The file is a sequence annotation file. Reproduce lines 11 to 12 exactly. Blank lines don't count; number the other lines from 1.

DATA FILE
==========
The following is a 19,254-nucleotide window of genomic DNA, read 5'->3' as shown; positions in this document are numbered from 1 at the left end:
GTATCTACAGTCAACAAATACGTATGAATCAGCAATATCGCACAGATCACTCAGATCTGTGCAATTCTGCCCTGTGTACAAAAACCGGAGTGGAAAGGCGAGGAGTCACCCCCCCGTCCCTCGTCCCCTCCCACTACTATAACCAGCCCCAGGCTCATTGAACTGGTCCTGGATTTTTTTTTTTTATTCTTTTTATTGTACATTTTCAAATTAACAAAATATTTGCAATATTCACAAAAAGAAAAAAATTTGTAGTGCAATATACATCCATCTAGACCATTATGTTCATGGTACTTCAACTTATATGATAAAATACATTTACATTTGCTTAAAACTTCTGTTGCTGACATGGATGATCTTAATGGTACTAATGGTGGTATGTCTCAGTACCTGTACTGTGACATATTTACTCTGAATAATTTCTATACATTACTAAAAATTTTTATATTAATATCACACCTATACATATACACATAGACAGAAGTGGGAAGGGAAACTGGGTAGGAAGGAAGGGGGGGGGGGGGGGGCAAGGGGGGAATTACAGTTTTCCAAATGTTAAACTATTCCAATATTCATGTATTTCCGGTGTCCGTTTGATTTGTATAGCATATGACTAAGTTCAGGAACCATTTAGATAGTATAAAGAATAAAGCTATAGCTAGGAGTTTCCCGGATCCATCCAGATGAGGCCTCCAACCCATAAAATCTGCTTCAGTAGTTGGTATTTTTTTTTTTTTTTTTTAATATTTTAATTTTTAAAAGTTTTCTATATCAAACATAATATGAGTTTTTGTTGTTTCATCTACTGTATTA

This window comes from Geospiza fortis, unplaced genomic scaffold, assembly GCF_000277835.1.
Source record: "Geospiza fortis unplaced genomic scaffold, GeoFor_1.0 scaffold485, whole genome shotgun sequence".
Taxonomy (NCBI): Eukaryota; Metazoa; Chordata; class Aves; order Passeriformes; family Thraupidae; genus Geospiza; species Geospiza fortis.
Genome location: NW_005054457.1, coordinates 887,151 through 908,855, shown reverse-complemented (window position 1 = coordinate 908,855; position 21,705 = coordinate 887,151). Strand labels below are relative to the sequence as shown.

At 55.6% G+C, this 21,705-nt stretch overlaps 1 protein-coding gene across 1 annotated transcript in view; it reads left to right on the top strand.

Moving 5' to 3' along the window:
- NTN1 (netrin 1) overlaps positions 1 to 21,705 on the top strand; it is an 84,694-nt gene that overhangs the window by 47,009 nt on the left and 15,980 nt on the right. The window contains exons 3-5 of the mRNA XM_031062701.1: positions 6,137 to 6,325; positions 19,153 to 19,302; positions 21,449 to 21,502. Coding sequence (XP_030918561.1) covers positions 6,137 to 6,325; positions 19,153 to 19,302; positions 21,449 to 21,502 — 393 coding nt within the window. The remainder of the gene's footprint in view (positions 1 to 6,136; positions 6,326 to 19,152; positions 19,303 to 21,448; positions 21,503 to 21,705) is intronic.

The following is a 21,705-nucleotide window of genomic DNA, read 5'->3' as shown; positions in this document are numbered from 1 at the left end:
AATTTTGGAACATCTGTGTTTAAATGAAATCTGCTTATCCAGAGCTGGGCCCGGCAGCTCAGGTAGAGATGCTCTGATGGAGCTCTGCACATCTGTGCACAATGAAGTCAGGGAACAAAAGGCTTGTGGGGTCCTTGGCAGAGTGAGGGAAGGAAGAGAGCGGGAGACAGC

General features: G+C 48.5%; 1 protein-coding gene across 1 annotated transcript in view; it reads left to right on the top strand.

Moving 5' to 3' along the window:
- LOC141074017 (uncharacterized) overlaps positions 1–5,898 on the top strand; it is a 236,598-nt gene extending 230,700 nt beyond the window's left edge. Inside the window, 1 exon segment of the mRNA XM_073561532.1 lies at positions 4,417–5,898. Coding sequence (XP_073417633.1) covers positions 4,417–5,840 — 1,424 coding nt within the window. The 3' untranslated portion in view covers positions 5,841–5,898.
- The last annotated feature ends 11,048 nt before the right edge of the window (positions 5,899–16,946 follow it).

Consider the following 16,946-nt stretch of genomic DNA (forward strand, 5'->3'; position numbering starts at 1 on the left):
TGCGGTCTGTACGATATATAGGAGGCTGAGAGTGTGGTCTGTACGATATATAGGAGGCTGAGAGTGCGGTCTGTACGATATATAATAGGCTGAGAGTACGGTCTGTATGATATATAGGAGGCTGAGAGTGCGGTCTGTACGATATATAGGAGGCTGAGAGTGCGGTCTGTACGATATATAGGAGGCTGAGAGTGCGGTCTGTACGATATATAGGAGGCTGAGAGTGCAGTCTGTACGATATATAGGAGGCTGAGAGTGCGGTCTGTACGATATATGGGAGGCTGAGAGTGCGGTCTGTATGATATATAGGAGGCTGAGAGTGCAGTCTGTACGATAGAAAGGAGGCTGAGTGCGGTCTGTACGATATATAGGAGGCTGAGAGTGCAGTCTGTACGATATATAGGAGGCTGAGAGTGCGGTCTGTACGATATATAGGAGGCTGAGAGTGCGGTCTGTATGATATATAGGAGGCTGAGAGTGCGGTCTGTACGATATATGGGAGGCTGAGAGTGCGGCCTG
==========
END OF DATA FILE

AATTTTGGAACATCTGTGTTTAAATGAAATCTGCTTATCCAGAGCTGGGCCCGGCAGCTCAGGTAGAGATGCTCTGATGGAGCTCTGCACATCTGTGCACAATGAAGTCAGGGAACAAAAGGCTTGTGGGGTCCTTGGCAGAGTGAGGGAAGGAAGAGAGCGGGAGACAGC

General features: G+C 48.5%; 1 protein-coding gene across 1 annotated transcript in view; it reads left to right on the top strand.